PALO ALTO, California — As cities around the U.S. burned and raged over the brutal slaying of Minnesota resident George Floyd, who was killed by a white police officer, a group of Indian Americans organized a silent demonstration May 31 afternoon here to express solidarity with the Black Lives Matter movement.
“It just saddens me to see people losing their lives because of their color. This is a show of solidarity. We cannot just stand by and watch this happen over and over again,” Madhan Babu, a technical architect, told India-West.
Floyd, a 46-year-old African American male, was killed May 25 as former Minnesota Police Officer Derek Chauvin and others pulled him from his car and pushed him to the ground while handcuffing him. Chauvin then placed his knee on Floyd’s neck for almost nine minutes, as the victim cried for help, repeatedly saying: “I can’t breathe.”
Chauvin continued his position even after Floyd became unresponsive. Three police officers, Tou Thao, Alexander Kueng, and Thomas Lane, stood by and watched Floyd increasingly becoming unresponsive. A group of bystanders shouted to police that Floyd was dying.
All four have been fired from the force. Chauvin has been charged with third degree murder and second degree manslaughter. Several organizations have called for Chauvin’s charges to be elevated to second degree murder, alleging that the incident was premeditated. An initial autopsy report concluded that underlying conditions were a factor in Floyd’s death.
A study by researchers at Northwestern University in Illinois — published by the Proceedings of the National Academy of Sciences last August — analyzed crime data from across the U.S. from 2013 to 2018. The study concluded that 1 out of every 1,000 African American males can expect to be killed by police. The risk of being killed by police peaks between ages 20 to 35 for African American males.
By contrast, 39 out of every 100,000 white males can expect to be killed by police officers, according to the study.
The May 31 demonstration in Palo Alto was organized in a grass-roots manner by Karpagam Narayanan and Umesh Mewari, who started talking to their friends a day earlier and then posting the event on the Facebook group “Palo Alto Desi.” More than 100 people gathered at Lytton Square, observing social distancing protocols and wearing face masks as they held up signs, and observed eight minutes of silence. Several then kneeled, a classic symbol of the Black Lives Matter movement.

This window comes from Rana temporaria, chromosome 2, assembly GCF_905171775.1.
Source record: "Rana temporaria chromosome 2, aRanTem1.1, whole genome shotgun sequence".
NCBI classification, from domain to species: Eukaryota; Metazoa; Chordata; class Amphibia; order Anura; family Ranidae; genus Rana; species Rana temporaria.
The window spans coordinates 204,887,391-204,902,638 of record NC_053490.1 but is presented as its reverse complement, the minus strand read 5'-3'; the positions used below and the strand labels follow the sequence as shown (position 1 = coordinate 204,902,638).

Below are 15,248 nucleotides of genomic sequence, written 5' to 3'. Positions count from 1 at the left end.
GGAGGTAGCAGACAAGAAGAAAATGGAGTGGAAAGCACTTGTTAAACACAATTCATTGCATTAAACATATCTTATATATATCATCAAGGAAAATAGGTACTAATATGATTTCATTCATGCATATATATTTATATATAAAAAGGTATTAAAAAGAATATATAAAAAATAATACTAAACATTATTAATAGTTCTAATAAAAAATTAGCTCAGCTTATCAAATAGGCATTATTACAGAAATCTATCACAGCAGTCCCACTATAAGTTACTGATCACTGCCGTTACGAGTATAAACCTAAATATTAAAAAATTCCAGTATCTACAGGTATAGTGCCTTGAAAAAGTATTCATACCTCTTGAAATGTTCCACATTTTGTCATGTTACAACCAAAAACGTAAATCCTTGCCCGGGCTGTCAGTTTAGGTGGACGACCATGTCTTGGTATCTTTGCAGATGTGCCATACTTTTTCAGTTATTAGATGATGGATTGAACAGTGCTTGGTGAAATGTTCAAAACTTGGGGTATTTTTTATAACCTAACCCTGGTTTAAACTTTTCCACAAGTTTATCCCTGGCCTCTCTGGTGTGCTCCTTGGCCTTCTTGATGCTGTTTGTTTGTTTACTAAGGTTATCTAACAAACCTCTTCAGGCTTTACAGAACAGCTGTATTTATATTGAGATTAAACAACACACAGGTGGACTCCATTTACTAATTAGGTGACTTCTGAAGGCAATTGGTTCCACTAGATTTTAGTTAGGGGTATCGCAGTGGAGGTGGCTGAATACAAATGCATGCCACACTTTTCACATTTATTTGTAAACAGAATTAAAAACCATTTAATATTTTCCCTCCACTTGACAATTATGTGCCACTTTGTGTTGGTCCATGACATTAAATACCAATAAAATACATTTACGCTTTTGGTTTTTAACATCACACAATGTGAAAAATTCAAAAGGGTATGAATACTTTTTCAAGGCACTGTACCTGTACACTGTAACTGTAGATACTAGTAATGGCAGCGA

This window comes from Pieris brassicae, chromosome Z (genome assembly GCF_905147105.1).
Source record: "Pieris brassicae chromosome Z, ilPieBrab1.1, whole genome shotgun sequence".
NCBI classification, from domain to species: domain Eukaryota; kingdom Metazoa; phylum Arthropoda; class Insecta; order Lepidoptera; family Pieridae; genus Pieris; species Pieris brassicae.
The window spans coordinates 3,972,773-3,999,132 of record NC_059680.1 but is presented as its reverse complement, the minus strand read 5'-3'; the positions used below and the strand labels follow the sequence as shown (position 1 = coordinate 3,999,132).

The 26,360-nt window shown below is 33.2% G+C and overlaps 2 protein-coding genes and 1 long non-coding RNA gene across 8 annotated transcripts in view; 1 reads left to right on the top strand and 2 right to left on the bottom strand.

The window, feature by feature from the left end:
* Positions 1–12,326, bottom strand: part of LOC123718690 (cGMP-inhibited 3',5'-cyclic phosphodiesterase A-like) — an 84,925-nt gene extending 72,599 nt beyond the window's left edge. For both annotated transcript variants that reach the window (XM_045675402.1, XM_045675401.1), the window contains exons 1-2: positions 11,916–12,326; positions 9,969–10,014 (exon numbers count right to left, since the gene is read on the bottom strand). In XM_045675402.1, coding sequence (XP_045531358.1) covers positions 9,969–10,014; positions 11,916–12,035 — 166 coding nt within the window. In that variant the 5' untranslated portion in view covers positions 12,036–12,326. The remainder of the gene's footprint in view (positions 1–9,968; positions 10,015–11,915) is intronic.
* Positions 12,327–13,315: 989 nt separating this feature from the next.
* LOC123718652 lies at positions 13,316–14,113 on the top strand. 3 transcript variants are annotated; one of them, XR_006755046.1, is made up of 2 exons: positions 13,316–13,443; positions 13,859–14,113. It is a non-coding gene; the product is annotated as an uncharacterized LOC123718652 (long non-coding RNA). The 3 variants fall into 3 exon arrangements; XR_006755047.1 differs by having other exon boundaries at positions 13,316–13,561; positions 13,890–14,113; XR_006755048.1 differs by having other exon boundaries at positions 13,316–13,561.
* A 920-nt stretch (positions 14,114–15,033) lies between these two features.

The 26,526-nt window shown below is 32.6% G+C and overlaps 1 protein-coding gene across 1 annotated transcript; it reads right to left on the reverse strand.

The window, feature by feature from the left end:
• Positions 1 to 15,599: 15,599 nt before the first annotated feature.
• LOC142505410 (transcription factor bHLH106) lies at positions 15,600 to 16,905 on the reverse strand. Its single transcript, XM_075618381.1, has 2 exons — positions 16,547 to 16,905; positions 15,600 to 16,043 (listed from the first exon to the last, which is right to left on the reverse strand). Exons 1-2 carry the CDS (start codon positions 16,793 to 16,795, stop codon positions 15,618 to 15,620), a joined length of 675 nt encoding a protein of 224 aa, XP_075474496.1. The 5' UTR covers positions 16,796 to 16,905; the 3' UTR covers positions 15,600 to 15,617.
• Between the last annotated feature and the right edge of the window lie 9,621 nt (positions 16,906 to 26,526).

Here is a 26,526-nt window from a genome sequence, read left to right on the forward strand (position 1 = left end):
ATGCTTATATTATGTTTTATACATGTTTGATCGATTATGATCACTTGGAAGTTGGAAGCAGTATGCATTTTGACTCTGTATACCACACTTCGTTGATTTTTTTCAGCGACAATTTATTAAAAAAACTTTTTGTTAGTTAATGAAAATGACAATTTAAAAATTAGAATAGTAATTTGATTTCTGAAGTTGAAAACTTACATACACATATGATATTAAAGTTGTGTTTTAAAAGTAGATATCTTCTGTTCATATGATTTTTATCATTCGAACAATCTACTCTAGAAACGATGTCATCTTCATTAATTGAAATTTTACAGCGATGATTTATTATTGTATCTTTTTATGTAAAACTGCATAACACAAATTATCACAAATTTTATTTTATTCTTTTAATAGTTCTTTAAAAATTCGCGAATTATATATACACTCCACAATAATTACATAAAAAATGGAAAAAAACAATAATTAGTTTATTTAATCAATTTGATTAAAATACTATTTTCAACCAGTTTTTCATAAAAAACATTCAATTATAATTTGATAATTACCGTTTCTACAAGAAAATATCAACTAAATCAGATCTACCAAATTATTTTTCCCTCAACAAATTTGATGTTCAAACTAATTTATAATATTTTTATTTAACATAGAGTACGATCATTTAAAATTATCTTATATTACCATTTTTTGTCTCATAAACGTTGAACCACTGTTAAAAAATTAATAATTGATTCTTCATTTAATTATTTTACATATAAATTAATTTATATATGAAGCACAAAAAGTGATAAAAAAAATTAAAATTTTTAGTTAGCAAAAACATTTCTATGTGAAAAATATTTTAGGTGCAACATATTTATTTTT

Palo Alto police stayed in squad cars about a block away from the demonstration. The event was marred slightly by a white male who came through shouting “All Lives Matter,” a statement that has been associated with white supremacy.
Narayanan told India-West: “My colleague, who is African American, asked me what he could tell his son about what was happening. I didn’t know how to answer initially.”
“But I told him to tell his son that there are good people in the world,” she said. “We must show the next generation that we care.”
She added: “South Asians need to show their support to other minority groups. It is wrong that people are treated differently because of their skin color.”
Mewari told India-West that while he hoped the demonstration would be peaceful, he understood the rage fueling rioting and looting across the nation. Curfews have been mandated in several cities. National Guard units have been deployed in nearly half of U.S. states.
“A riot is the language of the unheard,” said Mewari, quoting Dr. Martin Luther King, Jr.
Ashok Srinivasan, administrator for the Facebook group “Palo Alto Desi,” told India-West he had written to the offices of California Senators Dianne Feinstein and Kamala Harris, and Rep. Anna Eshoo, who represents Palo Alto in the House. He has not yet received a response.
Srinivasan said he was in the U.S. in 1991 when African American Rodney King was severely beaten by 14 Los Angeles Police Department officers, who used batons against him at least 50 times. Four officers involved in the incident were later charged with police brutality. Three were acquitted by an all-white jury in 1992, sparking off several days of rioting.
“We watch this happen over and over again, as police officers are arrested for excessive use of force, but then acquitted,” said Srinivasan. “This was completely unnecessary. A man was crying out for help as he died.”
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